The Belt and Road Initiative will spur China’s much-desired internationalization of the renminbi, but there are obstacles.
Unveiled in 2013 by the Chinese, the program known variously as One Belt, One Road (OBOR) or Belt and Road Initiative (BRI) will strengthen social, trade and economic cooperation across more than five dozen Asian Pacific, European and African countries. Chinese figures for planned investment range from $1 trillion to $8 trillion. But at least some of that spending may be in renminbi rather than dollars.
“Now is a good time for the Chinese government to make more efforts to promote the use of renminbi,” says OCBC Wing Hang Bank economist Carie Li. According to Li, 2017 Chinese exports to BRI countries increased 12% from 2016, while imports grew 27%.
Currencies complicate cross-border transactions. A widely usable renminbi would reduce costs of trading, account settlement times, financing shortfalls and exchange-rate risk for Chinese businesses.
Li says BRI countries such as Russia, Iran, Pakistan, Malaysia, Vietnam and India are increasingly using renminbi for trade settlement. “They’re quite underdeveloped and they need to rely on China’s fast economic development,” she says. She cites a new Iranian hydroelectric dam that is using renminbi for payments.
Many BRI projects are infrastructure- and energy-related, which could increase the trading of certain commodities. Today, many commodities are priced in US dollars, but that’s changing. On March 26, for example, China debuted a yuan-denominated oil futures contract on the Shanghai exchange.
Andy Seaman, chief investment officer of fund manager Stratton Street, highlights China’s more than $3 trillion in foreign reserves. “That’s an enormous amount of firepower,” he says. “Treasuries can be recycled into something more productive, like One Belt, One Road.” Stratton Street manages $1.5 billion, including a renminbi-denominated bond fund. “[BRI] is another step in the same direction to create openness of China’s capital account, increase investment by Chinese institutions abroad and increase holdings of renminbi by international investors,” Seaman adds.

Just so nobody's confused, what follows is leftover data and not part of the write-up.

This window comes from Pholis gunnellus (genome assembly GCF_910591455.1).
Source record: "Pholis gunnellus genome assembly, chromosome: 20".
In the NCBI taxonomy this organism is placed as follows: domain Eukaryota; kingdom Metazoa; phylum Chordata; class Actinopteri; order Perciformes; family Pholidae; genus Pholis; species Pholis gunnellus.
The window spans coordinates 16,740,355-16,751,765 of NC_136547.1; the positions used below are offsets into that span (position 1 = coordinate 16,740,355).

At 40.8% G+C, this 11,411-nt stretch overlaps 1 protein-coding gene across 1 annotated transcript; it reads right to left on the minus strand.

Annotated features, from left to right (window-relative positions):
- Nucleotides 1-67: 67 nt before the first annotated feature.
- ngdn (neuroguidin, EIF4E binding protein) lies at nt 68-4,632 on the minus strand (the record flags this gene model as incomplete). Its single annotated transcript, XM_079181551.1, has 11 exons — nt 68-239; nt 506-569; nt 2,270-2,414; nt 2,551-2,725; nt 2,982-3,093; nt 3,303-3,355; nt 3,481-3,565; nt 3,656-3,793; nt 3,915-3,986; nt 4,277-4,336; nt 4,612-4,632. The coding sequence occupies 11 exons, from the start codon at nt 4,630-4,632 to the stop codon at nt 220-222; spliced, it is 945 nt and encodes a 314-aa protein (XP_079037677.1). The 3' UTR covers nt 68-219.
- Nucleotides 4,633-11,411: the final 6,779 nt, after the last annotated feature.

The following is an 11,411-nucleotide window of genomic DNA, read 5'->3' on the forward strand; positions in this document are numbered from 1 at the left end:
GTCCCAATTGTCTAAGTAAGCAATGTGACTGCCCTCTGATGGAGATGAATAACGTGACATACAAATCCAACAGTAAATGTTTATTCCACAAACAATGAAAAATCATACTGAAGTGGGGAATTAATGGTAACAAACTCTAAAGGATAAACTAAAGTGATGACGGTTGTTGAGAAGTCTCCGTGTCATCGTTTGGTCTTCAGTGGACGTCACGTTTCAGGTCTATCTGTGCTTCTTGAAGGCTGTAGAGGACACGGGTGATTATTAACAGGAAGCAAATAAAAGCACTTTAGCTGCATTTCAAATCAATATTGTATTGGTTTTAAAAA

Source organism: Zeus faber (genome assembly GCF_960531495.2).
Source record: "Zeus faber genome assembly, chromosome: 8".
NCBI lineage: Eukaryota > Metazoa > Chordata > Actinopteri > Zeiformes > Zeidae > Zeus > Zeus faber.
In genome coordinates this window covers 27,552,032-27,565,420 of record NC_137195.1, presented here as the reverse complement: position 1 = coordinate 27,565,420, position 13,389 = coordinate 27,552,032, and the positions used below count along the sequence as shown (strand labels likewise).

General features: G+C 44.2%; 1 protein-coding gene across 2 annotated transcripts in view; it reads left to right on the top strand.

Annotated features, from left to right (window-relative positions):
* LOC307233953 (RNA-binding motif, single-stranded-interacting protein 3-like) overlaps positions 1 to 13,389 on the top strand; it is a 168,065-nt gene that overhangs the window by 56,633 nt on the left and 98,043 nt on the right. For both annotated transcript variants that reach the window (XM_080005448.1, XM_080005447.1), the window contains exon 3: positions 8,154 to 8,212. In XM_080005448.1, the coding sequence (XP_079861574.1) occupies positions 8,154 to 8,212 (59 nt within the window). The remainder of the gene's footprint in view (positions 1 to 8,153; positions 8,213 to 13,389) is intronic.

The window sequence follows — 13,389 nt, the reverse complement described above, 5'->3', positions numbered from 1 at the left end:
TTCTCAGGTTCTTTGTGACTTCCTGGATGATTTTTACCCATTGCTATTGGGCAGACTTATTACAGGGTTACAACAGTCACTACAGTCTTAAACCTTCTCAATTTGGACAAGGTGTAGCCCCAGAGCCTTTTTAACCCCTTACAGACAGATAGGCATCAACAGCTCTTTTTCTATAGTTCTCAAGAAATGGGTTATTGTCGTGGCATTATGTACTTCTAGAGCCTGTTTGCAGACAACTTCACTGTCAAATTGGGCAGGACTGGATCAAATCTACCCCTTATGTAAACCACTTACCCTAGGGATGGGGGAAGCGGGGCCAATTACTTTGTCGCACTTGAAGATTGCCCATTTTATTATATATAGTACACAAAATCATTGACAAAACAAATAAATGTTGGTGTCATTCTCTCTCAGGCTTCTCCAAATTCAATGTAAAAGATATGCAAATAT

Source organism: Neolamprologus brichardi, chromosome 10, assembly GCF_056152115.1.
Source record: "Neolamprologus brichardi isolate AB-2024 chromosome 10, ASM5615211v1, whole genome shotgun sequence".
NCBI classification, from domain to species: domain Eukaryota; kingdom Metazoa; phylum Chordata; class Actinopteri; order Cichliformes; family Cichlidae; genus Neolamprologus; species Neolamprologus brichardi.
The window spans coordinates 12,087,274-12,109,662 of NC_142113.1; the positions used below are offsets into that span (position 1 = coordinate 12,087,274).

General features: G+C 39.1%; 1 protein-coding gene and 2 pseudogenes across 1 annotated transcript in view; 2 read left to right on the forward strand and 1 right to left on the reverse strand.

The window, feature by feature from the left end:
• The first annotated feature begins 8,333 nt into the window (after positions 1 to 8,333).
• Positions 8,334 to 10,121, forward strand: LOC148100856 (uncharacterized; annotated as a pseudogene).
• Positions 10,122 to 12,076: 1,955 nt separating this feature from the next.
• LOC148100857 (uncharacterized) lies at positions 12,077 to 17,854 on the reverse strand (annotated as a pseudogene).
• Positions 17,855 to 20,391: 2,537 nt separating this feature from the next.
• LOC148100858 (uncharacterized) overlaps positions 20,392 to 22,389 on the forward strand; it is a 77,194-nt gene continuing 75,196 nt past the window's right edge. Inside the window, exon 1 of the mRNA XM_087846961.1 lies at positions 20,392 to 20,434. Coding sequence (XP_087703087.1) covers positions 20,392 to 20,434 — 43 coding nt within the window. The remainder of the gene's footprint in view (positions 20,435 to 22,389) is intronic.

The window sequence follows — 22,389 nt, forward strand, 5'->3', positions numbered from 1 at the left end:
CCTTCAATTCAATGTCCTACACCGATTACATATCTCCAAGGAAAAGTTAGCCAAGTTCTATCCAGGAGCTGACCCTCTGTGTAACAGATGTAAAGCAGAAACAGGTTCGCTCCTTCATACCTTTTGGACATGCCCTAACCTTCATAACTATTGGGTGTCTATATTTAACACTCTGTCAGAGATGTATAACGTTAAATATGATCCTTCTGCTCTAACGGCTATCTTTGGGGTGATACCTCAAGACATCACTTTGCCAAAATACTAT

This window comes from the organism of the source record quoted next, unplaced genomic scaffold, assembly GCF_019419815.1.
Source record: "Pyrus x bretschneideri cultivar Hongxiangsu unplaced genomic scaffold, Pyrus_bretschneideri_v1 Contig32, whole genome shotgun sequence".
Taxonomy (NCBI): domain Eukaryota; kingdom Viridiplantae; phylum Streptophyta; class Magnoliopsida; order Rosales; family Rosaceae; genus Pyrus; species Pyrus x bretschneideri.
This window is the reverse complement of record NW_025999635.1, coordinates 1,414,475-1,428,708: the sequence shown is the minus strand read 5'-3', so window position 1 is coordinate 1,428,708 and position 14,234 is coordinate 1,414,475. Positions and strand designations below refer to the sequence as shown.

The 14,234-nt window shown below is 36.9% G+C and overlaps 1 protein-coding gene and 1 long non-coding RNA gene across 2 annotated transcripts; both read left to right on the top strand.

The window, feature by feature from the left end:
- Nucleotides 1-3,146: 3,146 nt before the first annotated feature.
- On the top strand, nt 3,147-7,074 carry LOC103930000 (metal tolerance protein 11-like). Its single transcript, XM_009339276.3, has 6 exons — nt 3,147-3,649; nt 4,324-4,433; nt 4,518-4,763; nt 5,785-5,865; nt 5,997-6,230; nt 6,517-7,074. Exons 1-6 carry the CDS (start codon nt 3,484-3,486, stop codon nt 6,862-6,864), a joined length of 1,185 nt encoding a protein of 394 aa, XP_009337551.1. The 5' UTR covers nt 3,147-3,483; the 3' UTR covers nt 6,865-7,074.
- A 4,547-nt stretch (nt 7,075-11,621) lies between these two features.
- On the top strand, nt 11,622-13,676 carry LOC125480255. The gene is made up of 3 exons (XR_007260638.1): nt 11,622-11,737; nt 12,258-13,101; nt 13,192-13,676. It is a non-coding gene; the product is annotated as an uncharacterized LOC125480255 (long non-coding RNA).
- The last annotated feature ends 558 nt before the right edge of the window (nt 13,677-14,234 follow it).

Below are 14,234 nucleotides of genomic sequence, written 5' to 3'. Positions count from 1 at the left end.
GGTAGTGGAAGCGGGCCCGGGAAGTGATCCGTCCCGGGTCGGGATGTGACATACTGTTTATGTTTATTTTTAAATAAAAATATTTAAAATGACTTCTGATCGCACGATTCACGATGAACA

More than five dozen countries and regions already hold renminbi reserves. Additionally, The People’s Bank of China signed bilateral currency-swap agreements with more than 30 countries.
“We expect the Belt and Road countries to use the renminbi as a reserve currency in the future,” Li says. This year, for example, Pakistan’s central bank announced that it will replace US dollar reserves with renminbi.
Although the renminbi could erode the dollar’s dominance, it will take time. According to IMF data, renminbi account for just 1% of allocated global foreign-exchange reserves; US dollars account for 63%. Additionally, the renminbi is only used for approximately 2% of global payments.
In recent years, Chinese policymakers have tightened capital controls, but timelines regarding full renminbi convertibility have not been set, and financial-system transparency has been generally lacking. To elevate renminbi acceptance—and for BRI projects to be completed—businesses and investors need confidence in the breadth, transparency, regulations, governance, currency convertibility and capital account liberalization of China’s capital market.
In an April 2018 speech, Chinese President Xi Jinping acknowledged the need to improve China’s investment environment. “We will enhance alignments with international economic and trading pools,” he said, “increase transparency, strengthen property-rights protection, uphold the rule of law, encourage competition and oppose monopoly.”
Li says the government is opening its capital account, but with caution. “The government wants it to happen slowly, gradually, so as to avoid panic in the market,” she says. According to her, a stable exchange rate has bolstered offshore liquidity.
Seaman has high hopes for the currency, as “China is opening up to market forces.” He forecasts a total annual return for renminbi of 4%, including carry, over the coming decade.
The renminbi will not spread instantaneously, but BRI projects will increase its use around the world—just as the Silk Road disseminated Chinese culture, language and goods to international partners centuries ago.